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St. John’s council encouraging ‘responsible demolition’

["St. John's City Hall. — file photo"]
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Council wants to save valuable materials in doomed heritage homes

St. John’s city council wants to encourage developers to be responsible with their demolition and make sure valuable artifacts in heritage homes don’t end up in the trash when such homes are demolished.

A recommendation came from the Built Heritage Experts panel to encourage developers to give people a chance to save valuable materials inside heritage homes, should they have to be demolished in the future.

Development lead Coun. Maggie Burton says council isn’t trying to encourage the demolition of heritage homes, but rather trying to make sure historical items are saved should a home face the backhoe.

“In the case of Richmond Cottage, that beautiful spiral staircase in the middle of the home, perhaps that could have been repurposed and put into a new building somewhere else,” she said.

It’s unclear exactly what the process would look like at this point — whether a home would be open to the public for scavenging, or whether a formalized process would be undertaken.

Burton says city staff are exploring the best way to proceed with the recommendations.

The city will explore ways to enact the recommendation into a bylaw to enforce the idea. City staff are expected to propose a bylaw based on the recommendation before the end of the year.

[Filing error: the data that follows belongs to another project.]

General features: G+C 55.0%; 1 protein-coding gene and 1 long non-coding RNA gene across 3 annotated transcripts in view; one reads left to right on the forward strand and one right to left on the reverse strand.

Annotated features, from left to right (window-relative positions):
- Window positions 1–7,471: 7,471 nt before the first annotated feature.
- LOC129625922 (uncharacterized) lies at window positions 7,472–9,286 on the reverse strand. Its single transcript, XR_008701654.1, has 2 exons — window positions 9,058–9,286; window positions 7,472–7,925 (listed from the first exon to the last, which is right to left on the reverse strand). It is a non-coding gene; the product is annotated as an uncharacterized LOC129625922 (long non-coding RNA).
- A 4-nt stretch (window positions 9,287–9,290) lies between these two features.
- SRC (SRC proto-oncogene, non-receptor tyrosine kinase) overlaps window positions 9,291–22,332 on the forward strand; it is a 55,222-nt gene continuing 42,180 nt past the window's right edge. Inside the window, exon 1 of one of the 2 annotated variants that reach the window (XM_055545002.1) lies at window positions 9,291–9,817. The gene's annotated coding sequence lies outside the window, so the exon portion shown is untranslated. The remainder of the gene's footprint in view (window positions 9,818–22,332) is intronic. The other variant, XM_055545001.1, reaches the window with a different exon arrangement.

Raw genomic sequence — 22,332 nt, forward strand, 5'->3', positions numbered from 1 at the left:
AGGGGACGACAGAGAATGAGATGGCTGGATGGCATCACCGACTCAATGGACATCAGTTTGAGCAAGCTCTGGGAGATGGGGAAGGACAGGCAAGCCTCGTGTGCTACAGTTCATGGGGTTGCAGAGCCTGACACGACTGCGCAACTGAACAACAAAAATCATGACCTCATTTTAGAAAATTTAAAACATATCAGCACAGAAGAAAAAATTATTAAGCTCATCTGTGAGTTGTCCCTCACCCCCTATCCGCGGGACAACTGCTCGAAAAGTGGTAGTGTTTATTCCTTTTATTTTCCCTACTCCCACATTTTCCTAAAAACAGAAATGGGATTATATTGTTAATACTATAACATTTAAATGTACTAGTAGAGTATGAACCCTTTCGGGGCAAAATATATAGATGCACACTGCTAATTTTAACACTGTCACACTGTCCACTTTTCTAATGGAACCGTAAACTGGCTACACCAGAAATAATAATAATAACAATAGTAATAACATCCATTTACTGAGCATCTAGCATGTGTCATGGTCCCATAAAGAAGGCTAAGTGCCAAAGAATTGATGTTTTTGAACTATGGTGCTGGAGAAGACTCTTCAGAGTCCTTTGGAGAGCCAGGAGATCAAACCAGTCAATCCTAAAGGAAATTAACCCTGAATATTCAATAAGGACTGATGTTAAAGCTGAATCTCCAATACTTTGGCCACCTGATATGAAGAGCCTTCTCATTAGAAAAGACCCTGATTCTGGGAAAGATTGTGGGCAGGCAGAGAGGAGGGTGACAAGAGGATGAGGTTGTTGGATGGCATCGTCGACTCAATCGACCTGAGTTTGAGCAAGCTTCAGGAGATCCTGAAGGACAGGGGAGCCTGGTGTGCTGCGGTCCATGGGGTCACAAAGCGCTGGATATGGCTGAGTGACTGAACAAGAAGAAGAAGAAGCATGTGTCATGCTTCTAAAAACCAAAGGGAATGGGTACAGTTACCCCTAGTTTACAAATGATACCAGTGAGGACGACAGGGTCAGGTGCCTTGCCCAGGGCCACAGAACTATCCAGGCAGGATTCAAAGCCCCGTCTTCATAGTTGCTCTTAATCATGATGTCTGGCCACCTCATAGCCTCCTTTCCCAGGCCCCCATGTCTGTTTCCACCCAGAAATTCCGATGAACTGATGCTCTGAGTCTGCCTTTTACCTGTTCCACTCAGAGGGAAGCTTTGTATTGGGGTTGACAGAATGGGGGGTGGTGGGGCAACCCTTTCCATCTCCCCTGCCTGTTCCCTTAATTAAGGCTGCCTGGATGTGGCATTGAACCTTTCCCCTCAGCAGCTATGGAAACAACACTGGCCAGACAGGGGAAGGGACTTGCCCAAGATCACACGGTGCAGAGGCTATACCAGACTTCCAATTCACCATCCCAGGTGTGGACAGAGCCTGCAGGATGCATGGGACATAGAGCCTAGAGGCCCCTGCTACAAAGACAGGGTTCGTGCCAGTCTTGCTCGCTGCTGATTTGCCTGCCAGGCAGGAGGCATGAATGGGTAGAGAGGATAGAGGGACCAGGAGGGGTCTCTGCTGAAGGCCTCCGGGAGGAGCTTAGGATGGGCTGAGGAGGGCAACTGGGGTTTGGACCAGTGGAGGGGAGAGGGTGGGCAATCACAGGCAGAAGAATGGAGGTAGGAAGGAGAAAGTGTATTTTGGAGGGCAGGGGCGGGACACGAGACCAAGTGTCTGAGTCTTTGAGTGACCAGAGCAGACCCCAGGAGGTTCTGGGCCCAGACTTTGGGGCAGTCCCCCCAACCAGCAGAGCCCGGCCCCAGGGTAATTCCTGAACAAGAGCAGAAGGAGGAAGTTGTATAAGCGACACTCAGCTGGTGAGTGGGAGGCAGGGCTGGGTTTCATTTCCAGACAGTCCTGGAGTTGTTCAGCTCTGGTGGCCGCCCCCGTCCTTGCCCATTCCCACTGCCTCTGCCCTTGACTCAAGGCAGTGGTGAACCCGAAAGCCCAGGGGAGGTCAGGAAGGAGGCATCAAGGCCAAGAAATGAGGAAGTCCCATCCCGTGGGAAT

The city is also speaking with the provincial government to encourage the development of heritage legislation.

Burton says “demolition by neglect” — essentially letting a home deteriorate until demolition is the only option remaining — is something the city wants to see addressed.

“There are recommendations to allow the city to enforce minimum property standards, to be able to protect buildings from demolition by neglect,” said Burton.

“Heritage is one of our main economic drivers in the city. The deconstruction policy — if we had one — would address salvaging any materials in the case where demolition is absolutely necessary.”

Burton didn’t have any updates on the Bryn Mawr heritage home on New Cove Road. The National Trust of Canada listed it as one of the top 10 endangered heritage structures in the country last June.

Burton says she hasn’t heard any updates on whether or not that structure will be demolished.

An application to demolish the structure was submitted to the city in April 2017.

Burton says the provincial government needs to take this issue seriously.

“The province needs to take leadership in making heritage a priority. The province doesn’t have a coherent heritage policy. Ontario has a very robust one. I encourage people to reach out to the MHAs and ask that they put heritage on the agenda,” said Burton.

david.maher@thetelegram.com

Twitter: DavidMaherNL

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